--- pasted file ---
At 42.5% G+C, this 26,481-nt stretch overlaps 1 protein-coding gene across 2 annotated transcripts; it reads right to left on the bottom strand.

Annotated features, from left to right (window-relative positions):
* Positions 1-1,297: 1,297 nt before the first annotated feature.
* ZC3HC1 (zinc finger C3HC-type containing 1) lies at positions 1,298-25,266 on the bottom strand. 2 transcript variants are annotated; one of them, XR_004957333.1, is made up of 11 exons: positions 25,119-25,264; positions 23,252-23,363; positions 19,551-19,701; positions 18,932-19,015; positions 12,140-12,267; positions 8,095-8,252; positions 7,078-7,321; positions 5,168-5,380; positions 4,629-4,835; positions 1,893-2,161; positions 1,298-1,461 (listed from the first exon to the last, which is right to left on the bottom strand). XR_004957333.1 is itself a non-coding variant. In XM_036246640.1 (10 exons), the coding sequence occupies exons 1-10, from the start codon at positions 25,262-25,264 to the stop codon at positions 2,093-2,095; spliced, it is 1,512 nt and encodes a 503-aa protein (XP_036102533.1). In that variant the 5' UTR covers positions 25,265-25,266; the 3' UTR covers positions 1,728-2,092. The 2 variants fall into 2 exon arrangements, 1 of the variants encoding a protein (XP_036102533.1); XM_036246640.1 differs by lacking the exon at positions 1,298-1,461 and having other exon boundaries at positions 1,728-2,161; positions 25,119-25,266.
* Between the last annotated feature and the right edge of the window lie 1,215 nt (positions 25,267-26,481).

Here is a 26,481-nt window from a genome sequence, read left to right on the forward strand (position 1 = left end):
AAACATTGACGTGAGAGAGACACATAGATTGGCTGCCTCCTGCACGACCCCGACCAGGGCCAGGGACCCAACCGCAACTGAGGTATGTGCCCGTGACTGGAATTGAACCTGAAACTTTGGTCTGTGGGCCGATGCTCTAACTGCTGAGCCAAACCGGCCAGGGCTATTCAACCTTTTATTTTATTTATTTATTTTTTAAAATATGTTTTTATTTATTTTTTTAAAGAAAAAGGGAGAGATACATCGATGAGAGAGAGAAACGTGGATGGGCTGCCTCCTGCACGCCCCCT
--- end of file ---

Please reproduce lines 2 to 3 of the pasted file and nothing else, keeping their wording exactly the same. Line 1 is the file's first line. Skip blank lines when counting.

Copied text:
Annotated features, from left to right (window-relative positions):
* Positions 1-1,297: 1,297 nt before the first annotated feature.